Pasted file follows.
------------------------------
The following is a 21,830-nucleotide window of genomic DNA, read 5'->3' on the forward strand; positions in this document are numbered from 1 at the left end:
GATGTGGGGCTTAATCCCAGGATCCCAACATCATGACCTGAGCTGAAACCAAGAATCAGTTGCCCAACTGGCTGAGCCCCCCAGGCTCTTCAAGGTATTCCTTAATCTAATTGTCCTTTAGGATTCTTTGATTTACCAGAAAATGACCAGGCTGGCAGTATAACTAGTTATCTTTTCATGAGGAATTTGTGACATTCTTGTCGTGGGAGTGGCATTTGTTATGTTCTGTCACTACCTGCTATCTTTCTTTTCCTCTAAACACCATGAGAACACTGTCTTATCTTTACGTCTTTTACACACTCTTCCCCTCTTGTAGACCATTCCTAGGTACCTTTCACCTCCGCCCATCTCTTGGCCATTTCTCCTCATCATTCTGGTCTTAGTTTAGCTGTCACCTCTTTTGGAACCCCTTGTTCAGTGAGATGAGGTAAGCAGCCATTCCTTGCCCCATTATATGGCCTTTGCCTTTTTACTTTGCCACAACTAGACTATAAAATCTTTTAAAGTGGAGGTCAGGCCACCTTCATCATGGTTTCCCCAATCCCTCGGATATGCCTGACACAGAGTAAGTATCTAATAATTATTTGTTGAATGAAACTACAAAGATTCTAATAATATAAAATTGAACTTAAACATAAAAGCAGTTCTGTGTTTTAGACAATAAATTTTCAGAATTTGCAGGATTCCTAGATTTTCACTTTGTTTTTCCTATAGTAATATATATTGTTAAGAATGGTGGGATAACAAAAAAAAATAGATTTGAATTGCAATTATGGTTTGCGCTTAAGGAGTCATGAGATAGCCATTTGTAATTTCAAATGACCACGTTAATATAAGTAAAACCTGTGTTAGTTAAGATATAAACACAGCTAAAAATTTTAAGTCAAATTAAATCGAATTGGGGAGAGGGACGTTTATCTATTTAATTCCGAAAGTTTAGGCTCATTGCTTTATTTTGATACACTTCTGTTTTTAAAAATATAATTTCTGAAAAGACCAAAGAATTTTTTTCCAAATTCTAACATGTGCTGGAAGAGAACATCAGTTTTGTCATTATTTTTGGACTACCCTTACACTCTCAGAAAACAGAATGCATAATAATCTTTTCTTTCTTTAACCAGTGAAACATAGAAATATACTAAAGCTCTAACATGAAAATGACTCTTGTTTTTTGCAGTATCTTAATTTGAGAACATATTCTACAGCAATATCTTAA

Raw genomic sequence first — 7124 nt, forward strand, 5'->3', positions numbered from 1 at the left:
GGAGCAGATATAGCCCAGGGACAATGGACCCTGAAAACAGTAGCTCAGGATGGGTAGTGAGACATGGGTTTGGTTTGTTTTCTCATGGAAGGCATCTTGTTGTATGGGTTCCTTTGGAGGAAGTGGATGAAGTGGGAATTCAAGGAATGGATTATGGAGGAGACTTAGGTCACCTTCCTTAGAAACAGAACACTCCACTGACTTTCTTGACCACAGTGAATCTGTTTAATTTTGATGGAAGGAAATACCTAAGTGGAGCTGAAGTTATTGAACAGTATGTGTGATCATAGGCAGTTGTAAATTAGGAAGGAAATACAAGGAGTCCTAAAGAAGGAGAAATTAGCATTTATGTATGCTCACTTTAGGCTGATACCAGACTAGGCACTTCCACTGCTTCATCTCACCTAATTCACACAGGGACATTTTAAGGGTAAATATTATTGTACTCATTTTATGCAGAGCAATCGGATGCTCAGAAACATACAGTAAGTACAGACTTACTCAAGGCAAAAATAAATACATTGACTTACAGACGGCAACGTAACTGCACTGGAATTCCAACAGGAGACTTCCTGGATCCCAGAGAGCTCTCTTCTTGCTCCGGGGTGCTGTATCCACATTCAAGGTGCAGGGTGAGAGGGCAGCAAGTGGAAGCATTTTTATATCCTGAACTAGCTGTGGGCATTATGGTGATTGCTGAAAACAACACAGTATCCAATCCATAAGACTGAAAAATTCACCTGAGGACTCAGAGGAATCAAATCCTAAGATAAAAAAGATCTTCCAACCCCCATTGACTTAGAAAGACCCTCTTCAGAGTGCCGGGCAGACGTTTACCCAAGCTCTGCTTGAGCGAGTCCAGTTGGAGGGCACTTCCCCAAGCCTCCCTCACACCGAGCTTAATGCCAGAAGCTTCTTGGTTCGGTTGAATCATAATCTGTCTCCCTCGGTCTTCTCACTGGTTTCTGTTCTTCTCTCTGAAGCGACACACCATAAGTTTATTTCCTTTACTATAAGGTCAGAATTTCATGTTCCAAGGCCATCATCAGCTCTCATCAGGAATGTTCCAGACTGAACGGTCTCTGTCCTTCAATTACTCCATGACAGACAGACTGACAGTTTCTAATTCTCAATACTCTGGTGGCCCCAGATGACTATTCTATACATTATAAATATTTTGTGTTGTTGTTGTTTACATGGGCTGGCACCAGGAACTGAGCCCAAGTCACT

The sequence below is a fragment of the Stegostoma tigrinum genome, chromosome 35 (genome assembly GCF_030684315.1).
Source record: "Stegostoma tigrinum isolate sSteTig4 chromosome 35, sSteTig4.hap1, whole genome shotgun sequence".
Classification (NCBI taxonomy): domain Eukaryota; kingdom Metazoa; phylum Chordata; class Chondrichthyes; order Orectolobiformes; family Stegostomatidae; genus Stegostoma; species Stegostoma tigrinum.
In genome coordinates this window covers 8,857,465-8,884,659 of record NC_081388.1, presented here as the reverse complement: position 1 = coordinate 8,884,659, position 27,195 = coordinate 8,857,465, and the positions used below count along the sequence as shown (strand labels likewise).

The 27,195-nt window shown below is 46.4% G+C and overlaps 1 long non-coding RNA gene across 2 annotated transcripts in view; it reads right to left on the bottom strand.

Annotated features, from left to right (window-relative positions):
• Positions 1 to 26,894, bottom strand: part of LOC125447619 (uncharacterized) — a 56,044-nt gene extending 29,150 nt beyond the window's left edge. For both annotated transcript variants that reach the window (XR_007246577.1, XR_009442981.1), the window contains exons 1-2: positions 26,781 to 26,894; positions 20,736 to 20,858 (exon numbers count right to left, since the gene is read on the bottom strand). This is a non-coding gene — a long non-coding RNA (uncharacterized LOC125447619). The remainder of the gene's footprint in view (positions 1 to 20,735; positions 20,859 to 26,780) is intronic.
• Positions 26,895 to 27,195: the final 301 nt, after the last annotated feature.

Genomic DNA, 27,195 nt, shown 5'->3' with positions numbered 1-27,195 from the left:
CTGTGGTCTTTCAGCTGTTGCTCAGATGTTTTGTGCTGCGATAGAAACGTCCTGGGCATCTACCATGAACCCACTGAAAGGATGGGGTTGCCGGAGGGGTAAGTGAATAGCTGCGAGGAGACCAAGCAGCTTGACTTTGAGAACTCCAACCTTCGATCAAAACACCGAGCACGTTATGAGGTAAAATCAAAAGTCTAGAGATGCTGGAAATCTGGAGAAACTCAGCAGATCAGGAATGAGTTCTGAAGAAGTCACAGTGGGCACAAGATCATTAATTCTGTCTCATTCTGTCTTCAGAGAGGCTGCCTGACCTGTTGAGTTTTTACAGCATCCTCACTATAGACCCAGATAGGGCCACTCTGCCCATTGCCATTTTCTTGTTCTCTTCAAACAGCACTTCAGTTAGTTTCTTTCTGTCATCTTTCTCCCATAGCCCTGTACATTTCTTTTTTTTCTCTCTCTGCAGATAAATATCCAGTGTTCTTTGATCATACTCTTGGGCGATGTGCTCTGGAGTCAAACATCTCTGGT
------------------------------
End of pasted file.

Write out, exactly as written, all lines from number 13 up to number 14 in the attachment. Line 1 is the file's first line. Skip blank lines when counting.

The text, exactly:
Genomic DNA, 27,195 nt, shown 5'->3' with positions numbered 1-27,195 from the left:
CTGTGGTCTTTCAGCTGTTGCTCAGATGTTTTGTGCTGCGATAGAAACGTCCTGGGCATCTACCATGAACCCACTGAAAGGATGGGGTTGCCGGAGGGGTAAGTGAATAGCTGCGAGGAGACCAAGCAGCTTGACTTTGAGAACTCCAACCTTCGATCAAAACACCGAGCACGTTATGAGGTAAAATCAAAAGTCTAGAGATGCTGGAAATCTGGAGAAACTCAGCAGATCAGGAATGAGTTCTGAAGAAGTCACAGTGGGCACAAGATCATTAATTCTGTCTCATTCTGTCTTCAGAGAGGCTGCCTGACCTGTTGAGTTTTTACAGCATCCTCACTATAGACCCAGATAGGGCCACTCTGCCCATTGCCATTTTCTTGTTCTCTTCAAACAGCACTTCAGTTAGTTTCTTTCTGTCATCTTTCTCCCATAGCCCTGTACATTTCTTTTTTTTCTCTCTCTGCAGATAAATATCCAGTGTTCTTTGATCATACTCTTGGGCGATGTGCTCTGGAGTCAAACATCTCTGGT